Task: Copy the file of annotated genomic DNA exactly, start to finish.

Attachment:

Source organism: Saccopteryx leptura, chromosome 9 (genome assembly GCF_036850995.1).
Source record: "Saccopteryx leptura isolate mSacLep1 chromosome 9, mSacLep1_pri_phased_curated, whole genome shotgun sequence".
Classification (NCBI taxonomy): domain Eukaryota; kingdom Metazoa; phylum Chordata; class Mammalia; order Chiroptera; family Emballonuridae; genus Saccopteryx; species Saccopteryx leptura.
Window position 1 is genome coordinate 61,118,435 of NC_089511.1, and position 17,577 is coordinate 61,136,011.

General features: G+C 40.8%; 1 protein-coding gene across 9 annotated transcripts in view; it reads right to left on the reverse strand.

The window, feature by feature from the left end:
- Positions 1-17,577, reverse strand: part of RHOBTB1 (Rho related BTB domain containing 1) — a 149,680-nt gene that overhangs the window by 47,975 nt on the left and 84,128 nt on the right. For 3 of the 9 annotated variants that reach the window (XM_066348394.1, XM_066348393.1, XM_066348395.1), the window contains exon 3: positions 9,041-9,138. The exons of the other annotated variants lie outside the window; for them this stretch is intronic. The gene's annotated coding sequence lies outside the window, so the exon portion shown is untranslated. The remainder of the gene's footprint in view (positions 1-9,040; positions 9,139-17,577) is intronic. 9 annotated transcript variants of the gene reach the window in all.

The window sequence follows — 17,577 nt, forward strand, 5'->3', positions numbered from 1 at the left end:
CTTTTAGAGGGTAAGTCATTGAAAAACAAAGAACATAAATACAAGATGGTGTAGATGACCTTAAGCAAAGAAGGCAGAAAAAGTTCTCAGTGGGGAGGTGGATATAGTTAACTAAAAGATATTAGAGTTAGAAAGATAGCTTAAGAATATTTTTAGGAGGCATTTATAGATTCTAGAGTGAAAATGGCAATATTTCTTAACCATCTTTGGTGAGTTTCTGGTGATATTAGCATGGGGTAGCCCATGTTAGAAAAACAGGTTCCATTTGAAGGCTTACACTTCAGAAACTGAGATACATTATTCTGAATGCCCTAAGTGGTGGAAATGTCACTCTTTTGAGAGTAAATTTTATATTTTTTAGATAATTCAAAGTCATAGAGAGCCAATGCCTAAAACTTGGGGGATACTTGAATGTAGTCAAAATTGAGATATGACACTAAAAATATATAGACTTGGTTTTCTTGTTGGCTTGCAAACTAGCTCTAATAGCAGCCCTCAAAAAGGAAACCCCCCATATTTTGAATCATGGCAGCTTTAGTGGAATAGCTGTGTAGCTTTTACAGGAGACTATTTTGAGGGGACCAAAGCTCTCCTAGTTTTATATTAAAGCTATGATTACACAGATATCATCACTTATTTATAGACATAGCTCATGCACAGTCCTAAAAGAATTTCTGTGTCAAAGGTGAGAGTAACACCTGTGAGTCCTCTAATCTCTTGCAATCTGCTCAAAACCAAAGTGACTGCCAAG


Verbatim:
Source organism: Saccopteryx leptura, chromosome 9 (genome assembly GCF_036850995.1).
Source record: "Saccopteryx leptura isolate mSacLep1 chromosome 9, mSacLep1_pri_phased_curated, whole genome shotgun sequence".
Classification (NCBI taxonomy): domain Eukaryota; kingdom Metazoa; phylum Chordata; class Mammalia; order Chiroptera; family Emballonuridae; genus Saccopteryx; species Saccopteryx leptura.
Window position 1 is genome coordinate 61,118,435 of NC_089511.1, and position 17,577 is coordinate 61,136,011.

General features: G+C 40.8%; 1 protein-coding gene across 9 annotated transcripts in view; it reads right to left on the reverse strand.

The window, feature by feature from the left end:
- Positions 1-17,577, reverse strand: part of RHOBTB1 (Rho related BTB domain containing 1) — a 149,680-nt gene that overhangs the window by 47,975 nt on the left and 84,128 nt on the right. For 3 of the 9 annotated variants that reach the window (XM_066348394.1, XM_066348393.1, XM_066348395.1), the window contains exon 3: positions 9,041-9,138. The exons of the other annotated variants lie outside the window; for them this stretch is intronic. The gene's annotated coding sequence lies outside the window, so the exon portion shown is untranslated. The remainder of the gene's footprint in view (positions 1-9,040; positions 9,139-17,577) is intronic. 9 annotated transcript variants of the gene reach the window in all.

The window sequence follows — 17,577 nt, forward strand, 5'->3', positions numbered from 1 at the left end:
CTTTTAGAGGGTAAGTCATTGAAAAACAAAGAACATAAATACAAGATGGTGTAGATGACCTTAAGCAAAGAAGGCAGAAAAAGTTCTCAGTGGGGAGGTGGATATAGTTAACTAAAAGATATTAGAGTTAGAAAGATAGCTTAAGAATATTTTTAGGAGGCATTTATAGATTCTAGAGTGAAAATGGCAATATTTCTTAACCATCTTTGGTGAGTTTCTGGTGATATTAGCATGGGGTAGCCCATGTTAGAAAAACAGGTTCCATTTGAAGGCTTACACTTCAGAAACTGAGATACATTATTCTGAATGCCCTAAGTGGTGGAAATGTCACTCTTTTGAGAGTAAATTTTATATTTTTTAGATAATTCAAAGTCATAGAGAGCCAATGCCTAAAACTTGGGGGATACTTGAATGTAGTCAAAATTGAGATATGACACTAAAAATATATAGACTTGGTTTTCTTGTTGGCTTGCAAACTAGCTCTAATAGCAGCCCTCAAAAAGGAAACCCCCCATATTTTGAATCATGGCAGCTTTAGTGGAATAGCTGTGTAGCTTTTACAGGAGACTATTTTGAGGGGACCAAAGCTCTCCTAGTTTTATATTAAAGCTATGATTACACAGATATCATCACTTATTTATAGACATAGCTCATGCACAGTCCTAAAAGAATTTCTGTGTCAAAGGTGAGAGTAACACCTGTGAGTCCTCTAATCTCTTGCAATCTGCTCAAAACCAAAGTGACTGCCAAG